Translated by Mevlut Ceylan

Arif Ay’s first book bears the title Hira. The title is significant; hira is the name of the cave where the Prophet Muhammad first received revelation. Ay sees the poetic role as closely paralleling the prophetic: both prophet and poet are seers. This essentially religious vision of the poet’s place in society pervades all his work and helps explain the unpoetic title of his second collection: Dosyalar (dossiers). A dossier is a file the secret police keep on a person, particularly if he is a dissident. Ay dissents from the received view of Turkish history as imparted by state organs and institutions; he views with dismay the collapse of national institutions following the First World War, when they were replaced with institutions on the western model. In his verse he laments the passing of a culture and its replacement with a wasteland of the spirit.

Ay was born in 1953 in Nigde, central Anatolia. He read Turkish Literature and Islamic Theology at Ankara University, and worked as a civil servant before accepting a post as a lecturer in the Department of Turkish Language and Literature in the Faculty of Science and Letters at Kırıkkale University. Ay, who has published nine collections of poetry, has a wide appeal for the youth who flock to his readings in Ankara. The secret of his attraction lies not only in his scorn for hypocrisy (as seen in ‘Ramp’) but in the directness of his voice, sometimes compared to a clenched fist in its relentless ambiguity.

He writes in vers libre which became fashionable in Turkey from the 1940s onward, using modern methods to indite modernism. His most recent collection Candles of Poetry uses the same metric form as the previous collections. Critics hailed it as his most mature work, establishing him as a major figure amongst contemporary poets. 

Ay cries aloud, and his tone is often bitter. He is particularly scathing of the cash nexus, with its all-pervasive materialism, which he sees as having sapped the moral values underpinning the Turkish spirit. A nation cut off from its spiritual roots (the forgotten alphabet refers to Arabic, the language of the Qur’an) ultimately faces extinction, this long sleep which the somnolent system state education anticipates:          

sleep, sleep, go to bed and sleep

that’s what they taught you

on your first day at school.

‘Time’, a haiku, expresses the poet’s sense of futility. Another poem in haiku tradition, ‘Horses’, conveys with epigrammatic pithiness a meaning not immediately apparent to a non-Turk. The Turks were a race of hardy horsemen out of Central Asia: the horse is a symbol of what they were when they formed the vanguard of Islam. Such a horse, divinely appointed or assigned, is riderless because he is the vehicle of faith itself, of the supernatural truth of Islam. Horses amount to a repetitive, almost obsessive image. In ‘Ostlers’ the nostalgia for a remote Turko-Islamic past causes the poet to imagine himself dead:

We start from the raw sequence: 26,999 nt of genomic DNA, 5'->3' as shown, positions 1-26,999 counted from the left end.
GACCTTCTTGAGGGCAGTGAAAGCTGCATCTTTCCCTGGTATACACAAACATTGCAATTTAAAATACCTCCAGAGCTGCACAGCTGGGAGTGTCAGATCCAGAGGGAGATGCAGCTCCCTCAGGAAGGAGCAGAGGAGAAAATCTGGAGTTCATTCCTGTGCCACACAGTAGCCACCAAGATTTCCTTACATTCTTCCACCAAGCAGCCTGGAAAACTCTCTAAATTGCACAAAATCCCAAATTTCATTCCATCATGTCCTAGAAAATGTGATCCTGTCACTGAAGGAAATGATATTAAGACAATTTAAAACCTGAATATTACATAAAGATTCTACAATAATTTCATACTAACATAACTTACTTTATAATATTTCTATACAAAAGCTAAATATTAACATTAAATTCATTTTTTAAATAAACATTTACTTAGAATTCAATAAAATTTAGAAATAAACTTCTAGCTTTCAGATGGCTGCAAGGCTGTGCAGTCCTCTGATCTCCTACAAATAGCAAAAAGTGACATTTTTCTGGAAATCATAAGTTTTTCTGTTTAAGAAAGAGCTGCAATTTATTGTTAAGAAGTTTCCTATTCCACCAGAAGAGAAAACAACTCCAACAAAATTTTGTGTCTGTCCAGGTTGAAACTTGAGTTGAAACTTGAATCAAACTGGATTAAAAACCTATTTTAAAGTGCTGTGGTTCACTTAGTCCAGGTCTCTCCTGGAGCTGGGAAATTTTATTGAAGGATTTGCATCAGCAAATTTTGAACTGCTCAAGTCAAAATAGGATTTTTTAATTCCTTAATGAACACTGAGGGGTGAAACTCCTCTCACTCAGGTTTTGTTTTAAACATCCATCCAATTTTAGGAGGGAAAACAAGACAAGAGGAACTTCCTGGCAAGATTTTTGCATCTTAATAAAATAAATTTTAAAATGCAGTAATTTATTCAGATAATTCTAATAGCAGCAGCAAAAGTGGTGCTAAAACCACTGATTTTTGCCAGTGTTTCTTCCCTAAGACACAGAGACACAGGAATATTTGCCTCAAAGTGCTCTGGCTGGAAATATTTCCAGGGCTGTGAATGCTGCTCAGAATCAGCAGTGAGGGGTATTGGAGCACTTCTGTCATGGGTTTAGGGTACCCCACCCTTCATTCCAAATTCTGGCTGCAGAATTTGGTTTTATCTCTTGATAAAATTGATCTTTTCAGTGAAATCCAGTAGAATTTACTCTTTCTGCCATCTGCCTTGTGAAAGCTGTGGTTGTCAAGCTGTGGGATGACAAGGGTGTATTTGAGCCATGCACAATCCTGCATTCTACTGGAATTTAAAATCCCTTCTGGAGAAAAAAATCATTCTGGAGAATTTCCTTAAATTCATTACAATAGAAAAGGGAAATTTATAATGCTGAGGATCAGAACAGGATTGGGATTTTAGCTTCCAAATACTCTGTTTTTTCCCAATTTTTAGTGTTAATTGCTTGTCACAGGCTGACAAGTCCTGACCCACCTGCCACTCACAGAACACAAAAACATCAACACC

like a flowering sky

the night rises over my skull.

His poetry is affirmative as well as destructive. And ‘Labour’, with its echoes of Horace, replaces the Latin poet’s faith in the poetic faculty with a religious faith in the eternal edifice of supernatural, religious truth. In the Qur’an the believer is referred to as a labourer, who labours in the garden of the Lord:

Their Lord has answered them: ‘I will not allow the deeds of any one of you to be lost, whether you are male or female, each is like the other. I will certainly wipe out the bad deeds of those who emigrated and were driven out of their homes, who suffered for My cause, who fought and were killed. I will certainly admit them to Gardens graced with flowering streams, as a reward from God: the best reward is with God.’ (3:195)

Ay’s popularity also rests in part on his skill in love poetry. ‘Asking’ is an example of this genre, showing another side of Ay’s inspiration. A gentler mood suffuses his verse at these moments.


I am a thundering river 

in the lands of darkness 

with a single stroke 

I wrench the sleep 

from the eyes of night 

Poems of Destruction (fragment) 

I would like to know you, sir 

put aside your mask

all frogs have a night of their own 

my absence and my voice have a night of their own 

find me a place to leave my voice 

What is it that whittles mankind away, sir 

silence or speech 

how do men multiply, sir 

let us find a place to dump the speeches 

In the sitting rooms of all houses 

there is now a bright hungry guillotine 

all sewers are open to us sir 

everything flows towards heaviest indifference 

forget about the one that doesn’t flow, sir 

you always stay put 

like an antiquated port from times well past 

where fishes of unknowable age swim in moonlight 

you are an antiquated mister, sir  

I am falling apart in the darkness 

find me a place to leave my silence 

a shining ship of death on a sorry wharf 

we are truly romantic executioners, aren’t we sir?  


sometimes I can be divided into three or five 

sometimes into infinity 

I don’t know if you’ve been told 

but I am a docile stable-boy 

looking after horses 

the horses are long dead 

the ostlers long gone 

a broken currycomb scratched into tombstones 

like a flowering sky

the night rises over my skull  

Looking at Istanbul 

This is Istanbul in the sun

When you look at her

She is standing on guard

And resists your attacks.

These are the minarets

That convey news

From heaven to earth

And from earth to heaven.

When a generous heart

Looks with love,

Doors open to the sea

And streets mirror the morning.

Only with love does she come to you,

When you turn your eyes,

This is Istanbul.


a desk has teeth to bite a man 

dead paper and lively pen 

do not make neighbourly sense 

the child starts being a little book 

and then grows into a fire 

words roam and roam around